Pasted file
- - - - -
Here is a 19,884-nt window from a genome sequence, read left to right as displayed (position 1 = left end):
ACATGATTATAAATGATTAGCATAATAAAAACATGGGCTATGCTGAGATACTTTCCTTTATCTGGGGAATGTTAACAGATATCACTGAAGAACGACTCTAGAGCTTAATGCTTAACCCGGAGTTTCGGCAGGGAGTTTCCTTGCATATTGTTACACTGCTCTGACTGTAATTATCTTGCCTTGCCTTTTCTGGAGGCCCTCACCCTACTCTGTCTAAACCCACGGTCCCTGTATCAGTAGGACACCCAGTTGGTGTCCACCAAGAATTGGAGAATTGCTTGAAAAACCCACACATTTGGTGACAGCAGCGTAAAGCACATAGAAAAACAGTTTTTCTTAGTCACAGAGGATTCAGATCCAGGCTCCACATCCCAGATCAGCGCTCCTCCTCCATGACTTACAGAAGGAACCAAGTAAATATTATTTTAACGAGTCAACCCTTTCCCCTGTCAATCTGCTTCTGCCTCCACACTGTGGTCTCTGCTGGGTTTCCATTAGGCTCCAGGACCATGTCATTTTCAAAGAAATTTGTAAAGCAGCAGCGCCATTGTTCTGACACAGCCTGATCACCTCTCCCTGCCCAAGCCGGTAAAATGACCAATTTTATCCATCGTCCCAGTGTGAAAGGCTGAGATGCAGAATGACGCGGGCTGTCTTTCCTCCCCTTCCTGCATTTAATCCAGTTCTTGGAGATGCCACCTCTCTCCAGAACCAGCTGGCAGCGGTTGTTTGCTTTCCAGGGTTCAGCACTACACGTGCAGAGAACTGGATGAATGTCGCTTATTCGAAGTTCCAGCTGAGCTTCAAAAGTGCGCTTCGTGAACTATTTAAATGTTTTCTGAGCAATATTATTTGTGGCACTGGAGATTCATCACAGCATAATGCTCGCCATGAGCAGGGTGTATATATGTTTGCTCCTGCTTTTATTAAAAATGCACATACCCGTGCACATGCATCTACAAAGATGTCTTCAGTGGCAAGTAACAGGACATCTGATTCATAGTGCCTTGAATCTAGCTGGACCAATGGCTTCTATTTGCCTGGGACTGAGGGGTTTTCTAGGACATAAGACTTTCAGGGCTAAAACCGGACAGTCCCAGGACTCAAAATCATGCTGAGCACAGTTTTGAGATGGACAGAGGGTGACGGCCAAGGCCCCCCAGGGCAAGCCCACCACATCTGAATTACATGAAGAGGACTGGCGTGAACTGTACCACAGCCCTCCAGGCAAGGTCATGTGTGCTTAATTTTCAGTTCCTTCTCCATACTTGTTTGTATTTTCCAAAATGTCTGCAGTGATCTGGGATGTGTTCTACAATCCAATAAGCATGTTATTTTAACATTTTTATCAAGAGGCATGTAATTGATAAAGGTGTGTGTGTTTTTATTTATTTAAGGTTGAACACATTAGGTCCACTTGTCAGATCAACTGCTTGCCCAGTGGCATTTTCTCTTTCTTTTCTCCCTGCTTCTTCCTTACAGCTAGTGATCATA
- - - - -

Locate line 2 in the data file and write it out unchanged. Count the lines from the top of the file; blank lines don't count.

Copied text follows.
ACATGATTATAAATGATTAGCATAATAAAAACATGGGCTATGCTGAGATACTTTCCTTTATCTGGGGAATGTTAACAGATATCACTGAAGAACGACTCTAGAGCTTAATGCTTAACCCGGAGTTTCGGCAGGGAGTTTCCTTGCATATTGTTACACTGCTCTGACTGTAATTATCTTGCCTTGCCTTTTCTGGAGGCCCTCACCCTACTCTGTCTAAACCCACGGTCCCTGTATCAGTAGGACACCCAGTTGGTGTCCACCAAGAATTGGAGAATTGCTTGAAAAACCCACACATTTGGTGACAGCAGCGTAAAGCACATAGAAAAACAGTTTTTCTTAGTCACAGAGGATTCAGATCCAGGCTCCACATCCCAGATCAGCGCTCCTCCTCCATGACTTACAGAAGGAACCAAGTAAATATTATTTTAACGAGTCAACCCTTTCCCCTGTCAATCTGCTTCTGCCTCCACACTGTGGTCTCTGCTGGGTTTCCATTAGGCTCCAGGACCATGTCATTTTCAAAGAAATTTGTAAAGCAGCAGCGCCATTGTTCTGACACAGCCTGATCACCTCTCCCTGCCCAAGCCGGTAAAATGACCAATTTTATCCATCGTCCCAGTGTGAAAGGCTGAGATGCAGAATGACGCGGGCTGTCTTTCCTCCCCTTCCTGCATTTAATCCAGTTCTTGGAGATGCCACCTCTCTCCAGAACCAGCTGGCAGCGGTTGTTTGCTTTCCAGGGTTCAGCACTACACGTGCAGAGAACTGGATGAATGTCGCTTATTCGAAGTTCCAGCTGAGCTTCAAAAGTGCGCTTCGTGAACTATTTAAATGTTTTCTGAGCAATATTATTTGTGGCACTGGAGATTCATCACAGCATAATGCTCGCCATGAGCAGGGTGTATATATGTTTGCTCCTGCTTTTATTAAAAATGCACATACCCGTGCACATGCATCTACAAAGATGTCTTCAGTGGCAAGTAACAGGACATCTGATTCATAGTGCCTTGAATCTAGCTGGACCAATGGCTTCTATTTGCCTGGGACTGAGGGGTTTTCTAGGACATAAGACTTTCAGGGCTAAAACCGGACAGTCCCAGGACTCAAAATCATGCTGAGCACAGTTTTGAGATGGACAGAGGGTGACGGCCAAGGCCCCCCAGGGCAAGCCCACCACATCTGAATTACATGAAGAGGACTGGCGTGAACTGTACCACAGCCCTCCAGGCAAGGTCATGTGTGCTTAATTTTCAGTTCCTTCTCCATACTTGTTTGTATTTTCCAAAATGTCTGCAGTGATCTGGGATGTGTTCTACAATCCAATAAGCATGTTATTTTAACATTTTTATCAAGAGGCATGTAATTGATAAAGGTGTGTGTGTTTTTATTTATTTAAGGTTGAACACATTAGGTCCACTTGTCAGATCAACTGCTTGCCCAGTGGCATTTTCTCTTTCTTTTCTCCCTGCTTCTTCCTTACAGCTAGTGATCATA